Cosby Allegedly Blacklisted Janis Ian, and Other Stories from “The Empty Chair”

After Monday’s stunning New York Magazine cover featuring 35 Cosby accusers was published (and then hacked and re-posted), more stories and discussions about misogyny, sexual assault and now homophobia — both relating to Cosby and more broadly — have continued to swirl around the internet.

The Twitter hashtag #theemptychair began on Sunday night,  inspired by the final empty chair on the cover, representing the known accusers who didn’t wish to talk to magazine or potential victims who haven’t come forward publicly at all. It soon extended its meaning to victims in other cases of assault and abuse who haven’t spoken up themselves.

People used the hashtag to tell their own stories and also to point out all the stories we’re probably not hearing. Even New York Magazine‘s own social media team was astounded by the reaction, writing, “We were unprepared for the massive social-media response to that lone chair on the cover.” Elon James White, who began the hashtag, started receiving heartbreakng testimonials via DM (warning, they are upsetting):

That symbolic empty chair has left room for a deeper discussion that goes beyond this one high-profile case. As author Teju Cole wrote on his Facebook page, in a message to other men about rape culture, “Above all we must listen, to women, and to the significant but vastly smaller number of men who have also been assaulted. So that, gradually, we can collectively begin to slough off this wretched state of affairs in which the first thing someone who has been assaulted thinks is ‘no one will believe me.'”

Another public figure, Janis Ian, had similar words — and a personal story about Cosby on her own Facebook page. Ian makes the same observation that many others have made about the way the Cosby story resurfaced, and the voices that were ignored for so long:

There’s a lot to bother a sensible person about this. The years these women were ignored. The years they were derided. That the story finally really “broke” because a male comedian named Hannibal Buress kept bringing it up, kept calling Cosby a “rapist”. Not because woman after woman after woman went to the police, to the press, to anyone who’d listen, with horribly similar stories.

Ian also offers her own damning anecdote: a striking and disturbing new story about Cosby himself, and one that is not about sexual assault. She describes, essentially, being blackballed by Cosby in the 1960s. The reason? He thought she was gay after she fell asleep in her chaperone’s arms backstage at the Smothers Brothers show, where she was somewhat ironically performing her ballad about forbidden interracial love, Society’s Child. Ian, who now identifies as bisexual, wrote about the incident:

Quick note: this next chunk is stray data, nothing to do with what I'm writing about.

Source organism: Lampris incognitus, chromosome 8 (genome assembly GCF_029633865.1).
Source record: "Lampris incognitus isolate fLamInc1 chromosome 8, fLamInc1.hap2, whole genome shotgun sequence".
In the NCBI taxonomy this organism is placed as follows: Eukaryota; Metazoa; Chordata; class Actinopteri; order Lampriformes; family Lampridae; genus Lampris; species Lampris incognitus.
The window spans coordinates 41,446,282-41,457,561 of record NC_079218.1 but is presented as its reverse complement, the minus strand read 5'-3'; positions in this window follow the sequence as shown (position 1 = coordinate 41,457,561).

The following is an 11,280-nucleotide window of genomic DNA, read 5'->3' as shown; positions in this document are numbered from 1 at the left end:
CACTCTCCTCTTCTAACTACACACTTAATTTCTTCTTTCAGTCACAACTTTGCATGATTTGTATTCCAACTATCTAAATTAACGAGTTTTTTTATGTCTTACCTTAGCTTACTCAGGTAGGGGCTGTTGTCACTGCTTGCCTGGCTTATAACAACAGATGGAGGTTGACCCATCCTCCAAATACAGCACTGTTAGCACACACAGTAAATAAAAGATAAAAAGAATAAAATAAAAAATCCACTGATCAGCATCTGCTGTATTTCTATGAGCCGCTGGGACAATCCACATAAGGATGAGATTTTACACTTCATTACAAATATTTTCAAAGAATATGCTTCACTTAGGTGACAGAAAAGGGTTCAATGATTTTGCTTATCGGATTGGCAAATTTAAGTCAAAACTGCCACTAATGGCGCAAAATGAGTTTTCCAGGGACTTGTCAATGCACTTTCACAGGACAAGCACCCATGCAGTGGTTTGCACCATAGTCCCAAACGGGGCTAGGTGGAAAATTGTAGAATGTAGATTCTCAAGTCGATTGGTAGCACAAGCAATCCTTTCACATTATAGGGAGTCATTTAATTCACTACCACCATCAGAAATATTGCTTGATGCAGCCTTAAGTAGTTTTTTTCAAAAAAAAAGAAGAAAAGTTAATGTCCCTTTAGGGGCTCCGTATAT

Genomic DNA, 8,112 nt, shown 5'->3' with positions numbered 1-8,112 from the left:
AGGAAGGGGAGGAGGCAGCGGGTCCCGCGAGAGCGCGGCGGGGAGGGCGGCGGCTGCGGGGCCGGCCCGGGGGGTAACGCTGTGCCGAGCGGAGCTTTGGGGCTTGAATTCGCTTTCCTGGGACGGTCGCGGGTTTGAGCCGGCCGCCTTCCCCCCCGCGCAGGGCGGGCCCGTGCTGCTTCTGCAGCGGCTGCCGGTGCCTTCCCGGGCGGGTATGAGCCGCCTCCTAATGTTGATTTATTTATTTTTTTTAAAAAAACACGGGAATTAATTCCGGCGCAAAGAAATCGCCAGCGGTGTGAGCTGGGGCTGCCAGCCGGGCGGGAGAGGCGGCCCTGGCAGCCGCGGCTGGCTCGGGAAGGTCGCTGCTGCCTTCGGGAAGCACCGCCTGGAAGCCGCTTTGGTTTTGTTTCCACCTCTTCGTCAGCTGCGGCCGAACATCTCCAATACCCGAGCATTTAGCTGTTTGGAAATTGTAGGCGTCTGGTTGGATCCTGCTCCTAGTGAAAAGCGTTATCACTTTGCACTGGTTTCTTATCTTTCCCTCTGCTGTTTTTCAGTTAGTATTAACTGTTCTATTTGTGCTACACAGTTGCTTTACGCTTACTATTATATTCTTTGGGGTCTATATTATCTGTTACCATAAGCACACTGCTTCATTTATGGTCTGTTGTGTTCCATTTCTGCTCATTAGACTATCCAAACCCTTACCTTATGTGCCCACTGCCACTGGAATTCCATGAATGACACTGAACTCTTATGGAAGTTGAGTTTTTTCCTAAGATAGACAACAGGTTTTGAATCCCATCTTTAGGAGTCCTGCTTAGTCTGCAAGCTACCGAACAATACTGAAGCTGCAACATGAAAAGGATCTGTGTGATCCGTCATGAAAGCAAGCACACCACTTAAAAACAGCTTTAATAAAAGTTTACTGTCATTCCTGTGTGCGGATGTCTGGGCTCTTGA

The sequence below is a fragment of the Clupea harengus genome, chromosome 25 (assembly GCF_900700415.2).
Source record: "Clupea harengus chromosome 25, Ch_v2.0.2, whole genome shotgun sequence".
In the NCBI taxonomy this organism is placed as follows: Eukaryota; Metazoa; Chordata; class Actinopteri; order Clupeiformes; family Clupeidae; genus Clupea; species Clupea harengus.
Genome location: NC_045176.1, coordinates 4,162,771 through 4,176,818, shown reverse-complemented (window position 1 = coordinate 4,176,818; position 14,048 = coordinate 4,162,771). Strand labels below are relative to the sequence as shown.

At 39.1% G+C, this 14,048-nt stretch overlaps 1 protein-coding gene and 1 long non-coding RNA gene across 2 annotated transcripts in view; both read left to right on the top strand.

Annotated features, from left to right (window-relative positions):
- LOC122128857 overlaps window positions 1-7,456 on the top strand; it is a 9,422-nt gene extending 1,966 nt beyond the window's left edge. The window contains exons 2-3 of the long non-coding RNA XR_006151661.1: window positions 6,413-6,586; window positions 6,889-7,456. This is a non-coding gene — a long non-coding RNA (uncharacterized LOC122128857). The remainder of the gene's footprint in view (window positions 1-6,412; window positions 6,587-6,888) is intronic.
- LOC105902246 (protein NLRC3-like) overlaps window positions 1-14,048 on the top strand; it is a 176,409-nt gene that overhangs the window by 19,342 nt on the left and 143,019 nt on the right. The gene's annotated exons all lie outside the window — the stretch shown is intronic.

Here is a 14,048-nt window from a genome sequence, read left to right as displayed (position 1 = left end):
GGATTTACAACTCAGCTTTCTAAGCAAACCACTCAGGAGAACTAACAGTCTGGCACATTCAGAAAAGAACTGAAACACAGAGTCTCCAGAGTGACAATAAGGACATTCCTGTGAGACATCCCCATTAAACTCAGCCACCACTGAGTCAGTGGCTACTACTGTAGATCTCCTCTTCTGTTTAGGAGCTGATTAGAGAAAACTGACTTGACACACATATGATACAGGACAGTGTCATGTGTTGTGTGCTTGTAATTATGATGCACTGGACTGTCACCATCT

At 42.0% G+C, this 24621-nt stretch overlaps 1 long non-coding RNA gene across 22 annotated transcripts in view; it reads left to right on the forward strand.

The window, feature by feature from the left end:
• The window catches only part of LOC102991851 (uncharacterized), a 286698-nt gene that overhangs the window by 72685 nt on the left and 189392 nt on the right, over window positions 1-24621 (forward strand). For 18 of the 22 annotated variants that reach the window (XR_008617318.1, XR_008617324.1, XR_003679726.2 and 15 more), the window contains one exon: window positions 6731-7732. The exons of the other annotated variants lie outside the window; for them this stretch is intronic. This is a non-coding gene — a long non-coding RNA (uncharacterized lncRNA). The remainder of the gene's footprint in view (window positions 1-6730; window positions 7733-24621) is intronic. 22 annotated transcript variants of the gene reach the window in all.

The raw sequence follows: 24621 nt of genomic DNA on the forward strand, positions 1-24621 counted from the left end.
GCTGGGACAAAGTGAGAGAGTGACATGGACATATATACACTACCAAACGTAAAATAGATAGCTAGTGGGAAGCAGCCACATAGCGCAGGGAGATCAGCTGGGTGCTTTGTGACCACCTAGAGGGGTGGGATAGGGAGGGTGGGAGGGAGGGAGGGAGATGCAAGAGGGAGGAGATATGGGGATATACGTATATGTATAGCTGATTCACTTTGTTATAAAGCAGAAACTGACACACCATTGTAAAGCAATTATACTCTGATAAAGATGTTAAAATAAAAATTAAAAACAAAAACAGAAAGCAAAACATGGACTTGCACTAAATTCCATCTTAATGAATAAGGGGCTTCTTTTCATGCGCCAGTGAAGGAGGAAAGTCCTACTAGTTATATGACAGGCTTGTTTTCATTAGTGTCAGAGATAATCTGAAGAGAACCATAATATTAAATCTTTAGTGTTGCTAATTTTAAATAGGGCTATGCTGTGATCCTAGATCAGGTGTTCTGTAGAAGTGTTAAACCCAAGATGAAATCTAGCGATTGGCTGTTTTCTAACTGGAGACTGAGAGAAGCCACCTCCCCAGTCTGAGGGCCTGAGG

A while later, my manager called me into her office. “What happened at the Smothers Brothers show?!” I had no idea what she was talking about, and said so. “Well, no one else on TV is willing to have you on. Not out there, anyway.” Why? I wondered. And was told that Cosby, seeing me asleep in the chaperone’s lap, had made it his business to “warn” other shows that I wasn’t “suitable family entertainment”, was probably a lesbian, and shouldn’t be on television.

Ian’s story fits in well with the moralizing figure that Cosby later cut in his public appearances, touting himself as an old-fashioned family man and scolding Black America for less conventional choices.

Interestingly enough, another motion from Andrea Constand, the Cosby accuser whose high-profile lawsuit has brought much of this information to light, also brings up her sexuality — swinging back at Cosby’s deposition that paints himself as a seducer and lothario. “As [the] defendant admits in his deposition,” Constand’s motion noted, “despite his talent for interpreting female reactions to him, he did not realize Plaintiff was gay until the police told him.” Furthermore, the motion continues, Constand had been listening, since the deposition was made public, to “descriptions fed to the media of celebrity parties and ‘disco biscuits,’ knowing that she never attended a celebrity party or requested to take a disco biscuit (or ever even heard that term, for that matter), or any drug or other medication that would render her unconscious.”

Thanks to Ian and Constand speaking out, homophobia and diverse sexualities have been brought in to the “empty chair” discussion created by the Cosby case and the New York Magazine cover. And that makes sense, because rape culture and misogyny don’t bypass LGBT people: if anything, they target those people more acutely. And homophobia is part of a parcel of constricted, conservative notions about human sexuality, all of which feed into the toxicity of rape culture. The problem is much bigger than one celebrity and his growing list of accusers, and it may be that we’re at a tipping point in beginning to create a media environment that actually encourages victims to speak out.